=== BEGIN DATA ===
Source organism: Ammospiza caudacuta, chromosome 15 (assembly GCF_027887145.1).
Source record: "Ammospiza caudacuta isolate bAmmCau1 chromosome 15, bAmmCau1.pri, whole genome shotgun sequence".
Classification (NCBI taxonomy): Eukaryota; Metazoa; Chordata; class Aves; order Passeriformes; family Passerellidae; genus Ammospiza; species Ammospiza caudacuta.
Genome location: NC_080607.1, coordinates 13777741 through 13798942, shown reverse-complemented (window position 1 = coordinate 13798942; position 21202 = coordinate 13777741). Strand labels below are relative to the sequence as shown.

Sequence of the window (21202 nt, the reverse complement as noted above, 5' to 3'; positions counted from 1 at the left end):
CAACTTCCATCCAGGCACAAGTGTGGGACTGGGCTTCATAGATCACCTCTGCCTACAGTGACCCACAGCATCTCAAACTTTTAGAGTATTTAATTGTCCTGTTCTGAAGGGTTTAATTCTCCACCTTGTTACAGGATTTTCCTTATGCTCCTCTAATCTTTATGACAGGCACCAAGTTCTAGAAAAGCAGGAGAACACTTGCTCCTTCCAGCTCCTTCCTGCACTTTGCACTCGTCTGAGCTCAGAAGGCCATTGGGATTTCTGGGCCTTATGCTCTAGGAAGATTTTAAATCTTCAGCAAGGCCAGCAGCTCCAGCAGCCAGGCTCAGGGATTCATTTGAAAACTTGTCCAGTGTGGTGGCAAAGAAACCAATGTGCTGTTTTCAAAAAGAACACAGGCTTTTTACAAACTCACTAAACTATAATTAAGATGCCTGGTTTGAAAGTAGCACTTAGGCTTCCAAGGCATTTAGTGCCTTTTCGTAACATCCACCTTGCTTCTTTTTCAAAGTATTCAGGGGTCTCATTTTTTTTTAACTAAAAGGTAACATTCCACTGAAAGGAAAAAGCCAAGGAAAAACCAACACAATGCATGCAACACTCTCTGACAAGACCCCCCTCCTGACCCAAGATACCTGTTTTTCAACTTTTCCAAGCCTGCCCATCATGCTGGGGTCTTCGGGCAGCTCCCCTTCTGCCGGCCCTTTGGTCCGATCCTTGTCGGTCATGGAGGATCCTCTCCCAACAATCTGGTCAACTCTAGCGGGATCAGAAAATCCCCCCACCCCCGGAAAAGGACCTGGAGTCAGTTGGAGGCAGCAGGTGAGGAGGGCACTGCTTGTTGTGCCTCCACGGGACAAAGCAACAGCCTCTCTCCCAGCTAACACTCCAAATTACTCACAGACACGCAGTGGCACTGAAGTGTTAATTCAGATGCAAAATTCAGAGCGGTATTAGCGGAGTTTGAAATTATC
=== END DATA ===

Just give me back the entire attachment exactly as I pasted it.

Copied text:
Source organism: Ammospiza caudacuta, chromosome 15 (assembly GCF_027887145.1).
Source record: "Ammospiza caudacuta isolate bAmmCau1 chromosome 15, bAmmCau1.pri, whole genome shotgun sequence".
Classification (NCBI taxonomy): Eukaryota; Metazoa; Chordata; class Aves; order Passeriformes; family Passerellidae; genus Ammospiza; species Ammospiza caudacuta.
Genome location: NC_080607.1, coordinates 13777741 through 13798942, shown reverse-complemented (window position 1 = coordinate 13798942; position 21202 = coordinate 13777741). Strand labels below are relative to the sequence as shown.

Sequence of the window (21202 nt, the reverse complement as noted above, 5' to 3'; positions counted from 1 at the left end):
CAACTTCCATCCAGGCACAAGTGTGGGACTGGGCTTCATAGATCACCTCTGCCTACAGTGACCCACAGCATCTCAAACTTTTAGAGTATTTAATTGTCCTGTTCTGAAGGGTTTAATTCTCCACCTTGTTACAGGATTTTCCTTATGCTCCTCTAATCTTTATGACAGGCACCAAGTTCTAGAAAAGCAGGAGAACACTTGCTCCTTCCAGCTCCTTCCTGCACTTTGCACTCGTCTGAGCTCAGAAGGCCATTGGGATTTCTGGGCCTTATGCTCTAGGAAGATTTTAAATCTTCAGCAAGGCCAGCAGCTCCAGCAGCCAGGCTCAGGGATTCATTTGAAAACTTGTCCAGTGTGGTGGCAAAGAAACCAATGTGCTGTTTTCAAAAAGAACACAGGCTTTTTACAAACTCACTAAACTATAATTAAGATGCCTGGTTTGAAAGTAGCACTTAGGCTTCCAAGGCATTTAGTGCCTTTTCGTAACATCCACCTTGCTTCTTTTTCAAAGTATTCAGGGGTCTCATTTTTTTTTAACTAAAAGGTAACATTCCACTGAAAGGAAAAAGCCAAGGAAAAACCAACACAATGCATGCAACACTCTCTGACAAGACCCCCCTCCTGACCCAAGATACCTGTTTTTCAACTTTTCCAAGCCTGCCCATCATGCTGGGGTCTTCGGGCAGCTCCCCTTCTGCCGGCCCTTTGGTCCGATCCTTGTCGGTCATGGAGGATCCTCTCCCAACAATCTGGTCAACTCTAGCGGGATCAGAAAATCCCCCCACCCCCGGAAAAGGACCTGGAGTCAGTTGGAGGCAGCAGGTGAGGAGGGCACTGCTTGTTGTGCCTCCACGGGACAAAGCAACAGCCTCTCTCCCAGCTAACACTCCAAATTACTCACAGACACGCAGTGGCACTGAAGTGTTAATTCAGATGCAAAATTCAGAGCGGTATTAGCGGAGTTTGAAATTATC